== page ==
The Original Neue Galerie
The history of the Kallir Research Institute dates back to 1923, when Otto Kallir (1894-1978) established the original Neue Galerie in Vienna (namesake of the New York museum for Austrian and German Art founded by Ronald Lauder in 2001). “Newness” was a hallmark of the modernist art movements that flourished in German-speaking Europe during the first decades of the 20th century. In 1909, Egon Schiele founded the Neukunstgruppe, a coalition of colleagues who exhibited together sporadically over the course of the next few years. Kallir opened the Neue Galerie with Schiele’s first major posthumous exhibition.
In 1938, Otto Kallir and his family were forced into exile by the Nazi Anschluss. His secretary, Vita Künstler, took over the Vienna gallery in a rare case of friendly “Aryanization.” After World War II, Künstler returned the gallery to Kallir, and it continued under various directors until 1956. Subsequently its premises on the Grünangergasse were taken over by the still-extant Galerie nächst St. Stephan.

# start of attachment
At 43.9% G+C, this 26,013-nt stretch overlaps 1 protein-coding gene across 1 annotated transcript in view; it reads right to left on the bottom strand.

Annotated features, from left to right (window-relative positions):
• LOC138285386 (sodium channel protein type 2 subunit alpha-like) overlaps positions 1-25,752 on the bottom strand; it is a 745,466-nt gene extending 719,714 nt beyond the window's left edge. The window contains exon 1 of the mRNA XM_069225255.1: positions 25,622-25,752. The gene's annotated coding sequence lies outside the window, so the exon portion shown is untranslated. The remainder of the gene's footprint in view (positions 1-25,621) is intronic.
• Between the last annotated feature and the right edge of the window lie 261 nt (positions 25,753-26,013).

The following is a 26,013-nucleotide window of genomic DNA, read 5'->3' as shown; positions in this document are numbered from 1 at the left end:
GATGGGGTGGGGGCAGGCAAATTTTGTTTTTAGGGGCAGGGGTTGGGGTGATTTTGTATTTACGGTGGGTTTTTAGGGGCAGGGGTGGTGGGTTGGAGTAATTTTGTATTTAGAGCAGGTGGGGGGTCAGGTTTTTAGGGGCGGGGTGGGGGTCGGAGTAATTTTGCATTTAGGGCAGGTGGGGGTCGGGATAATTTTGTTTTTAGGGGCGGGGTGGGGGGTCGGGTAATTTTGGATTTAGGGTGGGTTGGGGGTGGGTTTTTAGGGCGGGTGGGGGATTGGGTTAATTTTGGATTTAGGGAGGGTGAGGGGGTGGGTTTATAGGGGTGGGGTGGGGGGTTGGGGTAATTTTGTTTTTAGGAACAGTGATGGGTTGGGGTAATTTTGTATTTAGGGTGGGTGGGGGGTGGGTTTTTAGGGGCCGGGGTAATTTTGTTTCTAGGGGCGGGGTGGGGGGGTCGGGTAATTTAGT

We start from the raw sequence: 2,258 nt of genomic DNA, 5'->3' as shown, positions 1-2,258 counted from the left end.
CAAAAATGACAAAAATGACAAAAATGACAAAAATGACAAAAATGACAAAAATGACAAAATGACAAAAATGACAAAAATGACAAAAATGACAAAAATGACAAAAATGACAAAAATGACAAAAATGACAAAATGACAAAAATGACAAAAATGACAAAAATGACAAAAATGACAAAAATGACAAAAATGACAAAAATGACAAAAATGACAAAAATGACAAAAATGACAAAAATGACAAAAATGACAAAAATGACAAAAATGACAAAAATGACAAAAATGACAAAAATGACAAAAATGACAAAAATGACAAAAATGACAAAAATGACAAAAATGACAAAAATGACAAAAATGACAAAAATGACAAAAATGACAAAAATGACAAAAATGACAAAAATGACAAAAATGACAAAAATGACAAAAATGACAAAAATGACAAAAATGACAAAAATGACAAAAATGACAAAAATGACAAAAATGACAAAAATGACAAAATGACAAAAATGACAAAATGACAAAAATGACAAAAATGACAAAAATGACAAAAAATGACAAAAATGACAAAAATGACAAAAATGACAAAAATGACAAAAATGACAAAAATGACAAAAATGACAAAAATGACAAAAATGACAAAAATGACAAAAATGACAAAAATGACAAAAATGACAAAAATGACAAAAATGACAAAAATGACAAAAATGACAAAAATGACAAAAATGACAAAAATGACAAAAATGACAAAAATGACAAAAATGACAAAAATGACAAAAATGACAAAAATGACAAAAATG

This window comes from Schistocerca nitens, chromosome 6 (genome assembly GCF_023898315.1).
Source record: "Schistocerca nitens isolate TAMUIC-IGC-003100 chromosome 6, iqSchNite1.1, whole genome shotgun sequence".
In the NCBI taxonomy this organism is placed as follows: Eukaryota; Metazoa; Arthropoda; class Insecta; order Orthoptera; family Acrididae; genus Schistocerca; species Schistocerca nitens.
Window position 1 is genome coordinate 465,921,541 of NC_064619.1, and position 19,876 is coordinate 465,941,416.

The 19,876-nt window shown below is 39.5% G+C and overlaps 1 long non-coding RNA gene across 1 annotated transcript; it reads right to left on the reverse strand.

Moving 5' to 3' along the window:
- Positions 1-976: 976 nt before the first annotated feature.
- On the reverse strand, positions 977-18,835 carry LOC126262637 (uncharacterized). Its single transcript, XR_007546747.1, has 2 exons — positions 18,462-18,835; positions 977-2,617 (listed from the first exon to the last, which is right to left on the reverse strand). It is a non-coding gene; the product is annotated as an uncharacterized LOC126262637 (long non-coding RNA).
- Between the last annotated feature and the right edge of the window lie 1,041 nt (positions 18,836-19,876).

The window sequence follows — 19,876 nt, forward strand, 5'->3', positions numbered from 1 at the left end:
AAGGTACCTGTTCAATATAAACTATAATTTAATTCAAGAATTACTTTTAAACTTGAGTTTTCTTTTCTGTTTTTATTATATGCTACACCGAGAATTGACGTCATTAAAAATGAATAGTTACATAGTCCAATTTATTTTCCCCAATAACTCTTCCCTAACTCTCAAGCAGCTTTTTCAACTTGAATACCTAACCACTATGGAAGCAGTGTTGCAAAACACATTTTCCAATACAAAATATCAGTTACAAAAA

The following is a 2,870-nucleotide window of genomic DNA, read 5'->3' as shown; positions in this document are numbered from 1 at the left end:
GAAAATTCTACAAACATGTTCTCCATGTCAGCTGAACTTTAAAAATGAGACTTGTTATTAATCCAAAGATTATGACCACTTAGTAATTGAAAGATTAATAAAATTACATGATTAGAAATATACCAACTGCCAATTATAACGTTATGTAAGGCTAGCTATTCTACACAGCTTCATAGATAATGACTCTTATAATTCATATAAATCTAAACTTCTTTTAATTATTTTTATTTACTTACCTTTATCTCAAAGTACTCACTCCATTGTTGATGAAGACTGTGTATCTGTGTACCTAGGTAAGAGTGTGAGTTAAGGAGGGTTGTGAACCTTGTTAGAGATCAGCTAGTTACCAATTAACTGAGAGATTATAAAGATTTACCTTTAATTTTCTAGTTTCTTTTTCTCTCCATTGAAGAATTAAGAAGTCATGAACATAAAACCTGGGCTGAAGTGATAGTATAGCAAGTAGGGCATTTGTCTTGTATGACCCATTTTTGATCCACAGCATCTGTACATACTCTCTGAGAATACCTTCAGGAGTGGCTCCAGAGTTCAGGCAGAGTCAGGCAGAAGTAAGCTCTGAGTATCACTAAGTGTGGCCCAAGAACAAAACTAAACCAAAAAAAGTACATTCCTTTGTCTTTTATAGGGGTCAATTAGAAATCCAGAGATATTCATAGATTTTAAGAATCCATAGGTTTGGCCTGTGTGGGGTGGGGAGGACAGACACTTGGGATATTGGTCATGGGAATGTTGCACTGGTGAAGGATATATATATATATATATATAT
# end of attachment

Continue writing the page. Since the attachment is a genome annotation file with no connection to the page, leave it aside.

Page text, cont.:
The Galerie St. Etienne
Founded by Otto Kallir in Paris in 1939, the Galerie St. Etienne relocated to New York later that year, taking along the French name. (St. Etienne, St. Stephen in French, was a reference to Vienna’s landmark Stephansdom.) The gallery introduced the Austrian modernists—Richard Gerstl, Gustav Klimt, Oskar Kokoschka, Alfred Kubin and Egon Schiele—to the United States at a time when they were completely unknown here. Co-Director Hildegard Bachert (1921-2019) saw to it that the gallery gave equal time to female artists such as Käthe Kollwitz and Paula Modersohn-Becker. Working in tandem with Bachert, Kallir’s granddaughter Jane Kallir (b. 1954) continued her family’s commitment to scholarship. She is the author of over twenty books, ranging from monographs on Gustav Klimt and Grandma Moses to the first comprehensive Schiele catalogue raisonné, Egon Schiele: The Complete Works. Jane Kallir has curated exhibitions for dozens of museums worldwide.
The Galerie St. Etienne closed its exhibition space in 2021 and became an art advisory. The gallery’s archives and library were donated to and are administered by the Kallir Research Institute.